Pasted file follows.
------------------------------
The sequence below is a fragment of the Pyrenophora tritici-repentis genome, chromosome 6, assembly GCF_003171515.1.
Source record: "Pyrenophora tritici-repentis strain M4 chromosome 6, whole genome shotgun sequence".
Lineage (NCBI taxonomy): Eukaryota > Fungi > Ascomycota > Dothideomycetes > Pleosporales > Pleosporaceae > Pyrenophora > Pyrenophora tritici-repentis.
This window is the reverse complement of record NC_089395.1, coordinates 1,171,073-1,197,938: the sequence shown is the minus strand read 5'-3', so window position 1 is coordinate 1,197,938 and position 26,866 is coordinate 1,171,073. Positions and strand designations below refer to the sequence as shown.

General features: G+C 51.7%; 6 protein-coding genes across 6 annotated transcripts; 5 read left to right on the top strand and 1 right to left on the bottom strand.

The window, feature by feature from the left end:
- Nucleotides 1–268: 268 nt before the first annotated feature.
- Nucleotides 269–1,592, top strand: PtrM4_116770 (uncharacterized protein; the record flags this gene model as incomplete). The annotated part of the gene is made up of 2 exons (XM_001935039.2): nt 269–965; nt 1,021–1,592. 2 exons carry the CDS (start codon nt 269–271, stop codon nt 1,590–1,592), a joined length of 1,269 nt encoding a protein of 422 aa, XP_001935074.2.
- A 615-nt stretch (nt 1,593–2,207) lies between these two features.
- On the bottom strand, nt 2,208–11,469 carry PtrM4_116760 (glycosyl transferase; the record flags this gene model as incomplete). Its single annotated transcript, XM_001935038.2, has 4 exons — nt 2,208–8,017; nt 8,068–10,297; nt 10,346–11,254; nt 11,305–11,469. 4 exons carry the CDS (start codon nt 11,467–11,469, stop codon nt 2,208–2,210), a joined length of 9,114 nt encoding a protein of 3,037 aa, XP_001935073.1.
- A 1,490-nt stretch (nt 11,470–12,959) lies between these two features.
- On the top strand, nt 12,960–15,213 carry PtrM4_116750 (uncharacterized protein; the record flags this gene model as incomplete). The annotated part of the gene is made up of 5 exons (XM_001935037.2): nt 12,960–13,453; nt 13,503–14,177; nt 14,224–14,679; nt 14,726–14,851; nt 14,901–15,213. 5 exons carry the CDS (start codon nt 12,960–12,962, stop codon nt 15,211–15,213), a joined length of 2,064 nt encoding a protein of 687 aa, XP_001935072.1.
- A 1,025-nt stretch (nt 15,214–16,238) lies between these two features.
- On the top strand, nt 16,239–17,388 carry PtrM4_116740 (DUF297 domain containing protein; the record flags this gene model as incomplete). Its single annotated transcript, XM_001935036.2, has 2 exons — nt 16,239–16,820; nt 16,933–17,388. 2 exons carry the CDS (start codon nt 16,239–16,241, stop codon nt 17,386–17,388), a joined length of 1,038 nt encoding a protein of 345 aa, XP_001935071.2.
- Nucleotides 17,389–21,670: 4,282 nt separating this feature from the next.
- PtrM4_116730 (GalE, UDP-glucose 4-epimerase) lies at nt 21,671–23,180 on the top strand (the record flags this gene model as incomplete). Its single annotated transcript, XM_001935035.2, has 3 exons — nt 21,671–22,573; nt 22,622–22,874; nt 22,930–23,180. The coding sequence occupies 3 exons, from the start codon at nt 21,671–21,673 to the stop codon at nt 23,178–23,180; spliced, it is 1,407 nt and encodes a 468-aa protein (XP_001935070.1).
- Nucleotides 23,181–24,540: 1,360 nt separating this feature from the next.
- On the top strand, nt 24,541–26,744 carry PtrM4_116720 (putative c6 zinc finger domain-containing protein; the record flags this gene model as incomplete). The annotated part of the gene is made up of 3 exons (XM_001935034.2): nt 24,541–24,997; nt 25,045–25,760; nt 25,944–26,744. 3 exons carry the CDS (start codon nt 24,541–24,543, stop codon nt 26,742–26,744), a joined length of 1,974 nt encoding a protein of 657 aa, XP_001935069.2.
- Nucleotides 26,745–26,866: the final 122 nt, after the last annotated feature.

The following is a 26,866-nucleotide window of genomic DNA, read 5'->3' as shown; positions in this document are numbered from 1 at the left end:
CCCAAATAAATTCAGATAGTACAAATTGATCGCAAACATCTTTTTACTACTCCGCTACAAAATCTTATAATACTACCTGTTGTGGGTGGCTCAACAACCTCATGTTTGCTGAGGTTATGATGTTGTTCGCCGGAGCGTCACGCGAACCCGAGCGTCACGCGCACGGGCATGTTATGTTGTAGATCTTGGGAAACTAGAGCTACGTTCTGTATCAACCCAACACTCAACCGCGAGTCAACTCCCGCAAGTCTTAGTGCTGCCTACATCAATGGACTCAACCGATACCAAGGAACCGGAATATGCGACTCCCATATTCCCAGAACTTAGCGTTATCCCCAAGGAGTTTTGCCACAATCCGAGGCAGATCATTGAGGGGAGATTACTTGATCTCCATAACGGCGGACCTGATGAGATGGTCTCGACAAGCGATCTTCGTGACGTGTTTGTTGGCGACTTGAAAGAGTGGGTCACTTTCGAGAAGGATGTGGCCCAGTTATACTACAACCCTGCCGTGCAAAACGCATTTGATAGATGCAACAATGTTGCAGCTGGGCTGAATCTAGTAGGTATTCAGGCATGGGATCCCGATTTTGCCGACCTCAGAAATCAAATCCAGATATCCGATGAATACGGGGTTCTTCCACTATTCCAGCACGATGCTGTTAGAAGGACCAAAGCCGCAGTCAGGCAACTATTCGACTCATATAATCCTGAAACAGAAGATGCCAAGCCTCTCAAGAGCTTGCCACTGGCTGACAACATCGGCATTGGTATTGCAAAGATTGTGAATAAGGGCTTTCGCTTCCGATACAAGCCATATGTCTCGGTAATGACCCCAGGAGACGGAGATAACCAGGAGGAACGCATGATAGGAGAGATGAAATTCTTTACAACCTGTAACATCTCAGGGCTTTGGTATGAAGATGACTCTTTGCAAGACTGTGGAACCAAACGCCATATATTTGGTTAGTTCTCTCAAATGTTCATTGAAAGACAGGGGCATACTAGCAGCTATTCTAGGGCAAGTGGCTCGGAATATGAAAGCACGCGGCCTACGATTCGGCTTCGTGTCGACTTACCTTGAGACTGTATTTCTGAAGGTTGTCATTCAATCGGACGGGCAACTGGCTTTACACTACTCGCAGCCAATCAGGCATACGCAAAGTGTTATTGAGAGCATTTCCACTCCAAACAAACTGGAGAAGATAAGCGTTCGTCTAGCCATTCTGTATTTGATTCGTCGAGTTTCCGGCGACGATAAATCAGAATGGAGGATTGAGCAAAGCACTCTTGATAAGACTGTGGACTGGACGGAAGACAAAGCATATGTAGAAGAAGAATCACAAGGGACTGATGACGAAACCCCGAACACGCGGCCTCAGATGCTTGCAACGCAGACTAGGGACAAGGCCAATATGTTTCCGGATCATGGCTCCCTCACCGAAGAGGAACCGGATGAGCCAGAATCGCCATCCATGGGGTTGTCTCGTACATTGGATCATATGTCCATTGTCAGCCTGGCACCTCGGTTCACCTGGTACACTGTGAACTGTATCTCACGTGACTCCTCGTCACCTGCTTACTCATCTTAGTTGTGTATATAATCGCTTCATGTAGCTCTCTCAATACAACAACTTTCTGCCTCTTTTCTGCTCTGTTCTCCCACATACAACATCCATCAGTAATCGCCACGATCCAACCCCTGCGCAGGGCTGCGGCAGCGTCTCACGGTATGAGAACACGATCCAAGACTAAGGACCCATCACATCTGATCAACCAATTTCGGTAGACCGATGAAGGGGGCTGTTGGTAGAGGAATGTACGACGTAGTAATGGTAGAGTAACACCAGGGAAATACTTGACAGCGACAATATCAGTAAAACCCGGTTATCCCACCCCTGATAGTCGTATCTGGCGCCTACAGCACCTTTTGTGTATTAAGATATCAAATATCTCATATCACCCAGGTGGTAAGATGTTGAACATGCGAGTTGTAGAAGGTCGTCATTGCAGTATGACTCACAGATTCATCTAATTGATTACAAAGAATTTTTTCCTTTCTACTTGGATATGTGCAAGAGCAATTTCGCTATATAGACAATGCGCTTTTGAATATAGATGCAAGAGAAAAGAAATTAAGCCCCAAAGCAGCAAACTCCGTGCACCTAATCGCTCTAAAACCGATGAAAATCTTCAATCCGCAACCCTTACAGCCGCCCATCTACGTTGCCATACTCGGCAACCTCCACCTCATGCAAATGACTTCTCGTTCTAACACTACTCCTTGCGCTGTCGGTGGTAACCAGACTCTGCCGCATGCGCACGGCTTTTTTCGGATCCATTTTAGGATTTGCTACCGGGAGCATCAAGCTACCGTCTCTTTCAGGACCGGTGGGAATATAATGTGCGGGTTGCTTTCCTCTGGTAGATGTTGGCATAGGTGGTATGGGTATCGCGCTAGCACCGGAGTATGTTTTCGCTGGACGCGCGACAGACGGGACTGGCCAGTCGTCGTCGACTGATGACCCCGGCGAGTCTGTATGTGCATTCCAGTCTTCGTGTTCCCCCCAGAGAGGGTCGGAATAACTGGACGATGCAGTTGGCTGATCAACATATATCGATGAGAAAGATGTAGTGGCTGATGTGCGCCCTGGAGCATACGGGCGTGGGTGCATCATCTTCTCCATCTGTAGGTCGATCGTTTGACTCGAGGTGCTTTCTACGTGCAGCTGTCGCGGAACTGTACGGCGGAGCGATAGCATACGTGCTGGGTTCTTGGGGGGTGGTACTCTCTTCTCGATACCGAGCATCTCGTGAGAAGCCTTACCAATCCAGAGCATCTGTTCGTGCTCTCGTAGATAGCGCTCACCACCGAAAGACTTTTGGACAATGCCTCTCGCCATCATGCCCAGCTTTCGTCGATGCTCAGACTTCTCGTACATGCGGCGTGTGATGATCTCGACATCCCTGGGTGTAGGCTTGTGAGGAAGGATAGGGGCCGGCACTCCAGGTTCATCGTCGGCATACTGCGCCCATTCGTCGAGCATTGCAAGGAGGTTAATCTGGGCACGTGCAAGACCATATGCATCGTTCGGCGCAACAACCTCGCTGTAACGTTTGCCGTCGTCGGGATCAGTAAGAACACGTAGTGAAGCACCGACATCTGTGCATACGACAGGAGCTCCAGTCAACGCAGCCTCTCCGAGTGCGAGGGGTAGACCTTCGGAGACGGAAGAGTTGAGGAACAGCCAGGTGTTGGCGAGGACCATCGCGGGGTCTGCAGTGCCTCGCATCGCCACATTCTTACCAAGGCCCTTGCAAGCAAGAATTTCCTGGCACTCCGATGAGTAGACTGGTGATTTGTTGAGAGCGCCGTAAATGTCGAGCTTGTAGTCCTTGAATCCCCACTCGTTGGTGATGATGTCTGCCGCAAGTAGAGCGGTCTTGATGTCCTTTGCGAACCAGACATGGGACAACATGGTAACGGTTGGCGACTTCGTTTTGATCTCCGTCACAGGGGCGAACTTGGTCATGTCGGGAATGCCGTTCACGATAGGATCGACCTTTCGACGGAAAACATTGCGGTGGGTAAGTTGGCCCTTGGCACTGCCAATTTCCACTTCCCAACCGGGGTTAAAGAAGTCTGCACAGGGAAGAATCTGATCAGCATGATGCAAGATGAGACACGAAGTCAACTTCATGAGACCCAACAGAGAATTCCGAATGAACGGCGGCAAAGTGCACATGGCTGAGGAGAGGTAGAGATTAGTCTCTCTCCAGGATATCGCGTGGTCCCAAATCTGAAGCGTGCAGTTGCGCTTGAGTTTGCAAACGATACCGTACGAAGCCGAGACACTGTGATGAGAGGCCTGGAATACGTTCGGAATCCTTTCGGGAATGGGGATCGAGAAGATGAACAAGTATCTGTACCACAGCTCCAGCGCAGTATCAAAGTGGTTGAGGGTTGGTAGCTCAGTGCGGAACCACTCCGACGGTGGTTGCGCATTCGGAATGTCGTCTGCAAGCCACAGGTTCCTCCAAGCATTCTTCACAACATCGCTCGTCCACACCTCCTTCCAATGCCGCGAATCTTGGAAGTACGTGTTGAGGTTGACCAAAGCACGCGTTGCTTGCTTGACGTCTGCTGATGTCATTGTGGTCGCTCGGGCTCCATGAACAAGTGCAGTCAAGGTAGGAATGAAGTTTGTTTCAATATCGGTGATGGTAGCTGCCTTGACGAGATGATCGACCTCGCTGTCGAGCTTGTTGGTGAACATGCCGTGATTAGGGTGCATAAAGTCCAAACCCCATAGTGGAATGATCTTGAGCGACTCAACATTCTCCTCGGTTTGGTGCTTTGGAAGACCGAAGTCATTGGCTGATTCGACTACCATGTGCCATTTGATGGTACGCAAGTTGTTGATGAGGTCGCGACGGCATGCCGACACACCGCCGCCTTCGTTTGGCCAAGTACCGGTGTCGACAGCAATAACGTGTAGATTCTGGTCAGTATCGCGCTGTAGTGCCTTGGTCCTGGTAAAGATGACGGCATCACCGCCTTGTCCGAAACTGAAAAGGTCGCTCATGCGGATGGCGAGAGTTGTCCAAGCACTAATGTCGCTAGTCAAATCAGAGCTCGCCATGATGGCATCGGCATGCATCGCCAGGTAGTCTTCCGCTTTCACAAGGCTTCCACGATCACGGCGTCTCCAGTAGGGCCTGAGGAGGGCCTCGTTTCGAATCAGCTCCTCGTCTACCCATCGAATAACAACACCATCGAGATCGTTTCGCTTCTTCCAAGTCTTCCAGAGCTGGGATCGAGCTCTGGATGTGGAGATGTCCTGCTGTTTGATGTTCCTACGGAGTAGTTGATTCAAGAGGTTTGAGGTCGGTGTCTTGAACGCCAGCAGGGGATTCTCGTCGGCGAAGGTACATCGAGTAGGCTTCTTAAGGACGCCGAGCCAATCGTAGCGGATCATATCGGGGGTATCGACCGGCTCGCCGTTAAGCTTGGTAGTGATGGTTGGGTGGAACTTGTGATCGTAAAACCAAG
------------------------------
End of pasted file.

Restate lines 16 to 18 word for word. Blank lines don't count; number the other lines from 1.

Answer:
- PtrM4_116730 (GalE, UDP-glucose 4-epimerase) lies at nt 21,671–23,180 on the top strand (the record flags this gene model as incomplete). Its single annotated transcript, XM_001935035.2, has 3 exons — nt 21,671–22,573; nt 22,622–22,874; nt 22,930–23,180. The coding sequence occupies 3 exons, from the start codon at nt 21,671–21,673 to the stop codon at nt 23,178–23,180; spliced, it is 1,407 nt and encodes a 468-aa protein (XP_001935070.1).
- Nucleotides 23,181–24,540: 1,360 nt separating this feature from the next.
- On the top strand, nt 24,541–26,744 carry PtrM4_116720 (putative c6 zinc finger domain-containing protein; the record flags this gene model as incomplete). The annotated part of the gene is made up of 3 exons (XM_001935034.2): nt 24,541–24,997; nt 25,045–25,760; nt 25,944–26,744. 3 exons carry the CDS (start codon nt 24,541–24,543, stop codon nt 26,742–26,744), a joined length of 1,974 nt encoding a protein of 657 aa, XP_001935069.2.